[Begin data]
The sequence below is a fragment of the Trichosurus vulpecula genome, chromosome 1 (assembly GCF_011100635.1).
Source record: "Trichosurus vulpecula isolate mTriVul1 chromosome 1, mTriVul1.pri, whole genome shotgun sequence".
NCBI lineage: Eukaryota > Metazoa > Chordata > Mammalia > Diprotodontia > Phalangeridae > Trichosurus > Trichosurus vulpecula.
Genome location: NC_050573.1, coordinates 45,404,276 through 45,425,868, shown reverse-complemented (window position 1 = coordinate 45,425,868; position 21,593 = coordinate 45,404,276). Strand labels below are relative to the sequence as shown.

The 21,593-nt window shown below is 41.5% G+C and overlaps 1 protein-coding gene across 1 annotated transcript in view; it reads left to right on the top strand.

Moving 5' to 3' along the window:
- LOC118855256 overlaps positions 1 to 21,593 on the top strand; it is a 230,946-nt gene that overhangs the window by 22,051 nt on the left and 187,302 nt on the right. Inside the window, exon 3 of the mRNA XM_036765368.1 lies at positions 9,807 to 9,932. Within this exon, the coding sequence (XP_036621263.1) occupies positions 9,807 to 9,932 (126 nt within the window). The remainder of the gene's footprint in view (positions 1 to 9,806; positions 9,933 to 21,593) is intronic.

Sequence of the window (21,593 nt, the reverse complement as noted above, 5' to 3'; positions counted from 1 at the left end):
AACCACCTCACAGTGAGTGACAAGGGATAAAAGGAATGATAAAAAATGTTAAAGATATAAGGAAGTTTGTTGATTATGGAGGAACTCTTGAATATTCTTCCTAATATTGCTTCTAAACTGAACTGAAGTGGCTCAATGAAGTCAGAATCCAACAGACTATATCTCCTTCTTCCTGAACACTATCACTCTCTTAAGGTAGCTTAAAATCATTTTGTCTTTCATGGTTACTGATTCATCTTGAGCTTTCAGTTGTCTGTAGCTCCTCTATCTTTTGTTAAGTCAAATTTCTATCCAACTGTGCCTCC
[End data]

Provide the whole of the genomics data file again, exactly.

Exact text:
The sequence below is a fragment of the Trichosurus vulpecula genome, chromosome 1 (assembly GCF_011100635.1).
Source record: "Trichosurus vulpecula isolate mTriVul1 chromosome 1, mTriVul1.pri, whole genome shotgun sequence".
NCBI lineage: Eukaryota > Metazoa > Chordata > Mammalia > Diprotodontia > Phalangeridae > Trichosurus > Trichosurus vulpecula.
Genome location: NC_050573.1, coordinates 45,404,276 through 45,425,868, shown reverse-complemented (window position 1 = coordinate 45,425,868; position 21,593 = coordinate 45,404,276). Strand labels below are relative to the sequence as shown.

The 21,593-nt window shown below is 41.5% G+C and overlaps 1 protein-coding gene across 1 annotated transcript in view; it reads left to right on the top strand.

Moving 5' to 3' along the window:
- LOC118855256 overlaps positions 1 to 21,593 on the top strand; it is a 230,946-nt gene that overhangs the window by 22,051 nt on the left and 187,302 nt on the right. Inside the window, exon 3 of the mRNA XM_036765368.1 lies at positions 9,807 to 9,932. Within this exon, the coding sequence (XP_036621263.1) occupies positions 9,807 to 9,932 (126 nt within the window). The remainder of the gene's footprint in view (positions 1 to 9,806; positions 9,933 to 21,593) is intronic.

Sequence of the window (21,593 nt, the reverse complement as noted above, 5' to 3'; positions counted from 1 at the left end):
AACCACCTCACAGTGAGTGACAAGGGATAAAAGGAATGATAAAAAATGTTAAAGATATAAGGAAGTTTGTTGATTATGGAGGAACTCTTGAATATTCTTCCTAATATTGCTTCTAAACTGAACTGAAGTGGCTCAATGAAGTCAGAATCCAACAGACTATATCTCCTTCTTCCTGAACACTATCACTCTCTTAAGGTAGCTTAAAATCATTTTGTCTTTCATGGTTACTGATTCATCTTGAGCTTTCAGTTGTCTGTAGCTCCTCTATCTTTTGTTAAGTCAAATTTCTATCCAACTGTGCCTCC